Low-income, first-generation, urban students are typically underprepared academically for college-level course work and lack knowledge, which most non-first-generation students possess (Ward, Siegel, & Davenport, 2012). Success in higher education depends on students effectively navigating and transitioning into an institution (Pike & Kuh, 2005). Community-based nonprofit organizations support first-generation, low-income, urban students as they navigate through the provision of college access/readiness programs (Smith, Benitez, Carter, & Melnick, 2012). The purpose of this study was to examine the impact of one community-based college access program on the persistence, retention, and matriculation of its participants. Quantitative data included retention rates and grade point averages of 39 students who participated in the program and 82 similarly qualified non-participants. The retention rate for students participating in the program was 95% and the GPA was 2.88, as compared to a 79% retention rate and a GPA of 2.40 for similarly qualified students. The difference in both retention rates and GPA was statistically significant. For the qualitative portion of the study, focus groups were conducted to understand perceptions of 15 participants who were first-generation, low-income, urban students. Their responses were viewed through the lens of Schlossberg's (1989) theory of marginality and mattering. In addition, staff members who have worked longitudinally with students were interviewed. Three themes emerged: relationships, intentional experiences, and self-advocacy. Based on the findings from this study, college access programs should design their curriculum and experiences around the relationship between students and staff members.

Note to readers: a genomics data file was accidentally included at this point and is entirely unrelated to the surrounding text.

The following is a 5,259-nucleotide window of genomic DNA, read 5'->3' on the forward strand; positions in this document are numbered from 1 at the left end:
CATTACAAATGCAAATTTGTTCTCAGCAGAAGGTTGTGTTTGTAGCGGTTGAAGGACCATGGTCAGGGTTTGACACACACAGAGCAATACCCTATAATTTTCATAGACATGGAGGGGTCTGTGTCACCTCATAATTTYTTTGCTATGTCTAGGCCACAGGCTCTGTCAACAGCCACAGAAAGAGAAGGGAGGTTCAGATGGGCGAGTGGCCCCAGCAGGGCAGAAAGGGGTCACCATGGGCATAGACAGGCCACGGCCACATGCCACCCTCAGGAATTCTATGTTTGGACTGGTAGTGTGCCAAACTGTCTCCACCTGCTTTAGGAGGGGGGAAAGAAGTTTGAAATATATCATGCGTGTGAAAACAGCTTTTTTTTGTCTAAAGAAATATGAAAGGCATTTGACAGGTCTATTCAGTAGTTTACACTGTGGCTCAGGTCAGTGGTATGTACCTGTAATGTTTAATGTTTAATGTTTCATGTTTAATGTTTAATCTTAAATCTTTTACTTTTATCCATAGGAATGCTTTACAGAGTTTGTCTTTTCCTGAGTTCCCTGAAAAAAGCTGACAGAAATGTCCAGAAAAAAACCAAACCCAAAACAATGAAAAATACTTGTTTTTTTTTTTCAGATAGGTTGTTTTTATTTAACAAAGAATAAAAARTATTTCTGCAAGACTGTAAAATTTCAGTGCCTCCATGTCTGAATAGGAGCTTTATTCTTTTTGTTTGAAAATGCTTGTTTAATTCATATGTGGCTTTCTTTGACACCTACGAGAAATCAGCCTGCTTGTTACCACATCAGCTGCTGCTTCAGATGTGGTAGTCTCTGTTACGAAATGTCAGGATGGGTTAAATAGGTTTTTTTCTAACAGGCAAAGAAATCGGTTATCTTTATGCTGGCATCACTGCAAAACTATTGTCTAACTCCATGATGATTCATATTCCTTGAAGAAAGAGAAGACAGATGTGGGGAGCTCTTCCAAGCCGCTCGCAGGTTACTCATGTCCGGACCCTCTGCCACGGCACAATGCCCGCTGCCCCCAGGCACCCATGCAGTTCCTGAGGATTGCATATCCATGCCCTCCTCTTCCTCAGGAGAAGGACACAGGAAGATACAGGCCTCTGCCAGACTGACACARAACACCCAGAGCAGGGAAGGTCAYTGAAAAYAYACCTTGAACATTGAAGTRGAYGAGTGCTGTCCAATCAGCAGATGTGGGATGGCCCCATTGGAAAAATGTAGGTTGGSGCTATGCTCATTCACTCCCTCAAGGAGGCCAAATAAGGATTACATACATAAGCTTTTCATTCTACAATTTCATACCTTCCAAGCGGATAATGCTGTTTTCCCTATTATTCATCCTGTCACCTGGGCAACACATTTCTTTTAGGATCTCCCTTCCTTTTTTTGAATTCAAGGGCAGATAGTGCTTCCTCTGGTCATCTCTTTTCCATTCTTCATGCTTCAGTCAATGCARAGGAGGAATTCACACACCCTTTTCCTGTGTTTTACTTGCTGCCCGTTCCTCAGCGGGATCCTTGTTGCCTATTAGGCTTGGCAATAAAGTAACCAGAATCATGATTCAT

|Commitee:||DeVore, Sherry, McGrady, Tracy|
|School Location:||United States -- Missouri|
|Source:||DAI-A 79/03(E), Dissertation Abstracts International|
|Subjects:||Educational evaluation, Educational leadership, Higher education|
|Keywords:||College readiness, First-generation college students, Retention|
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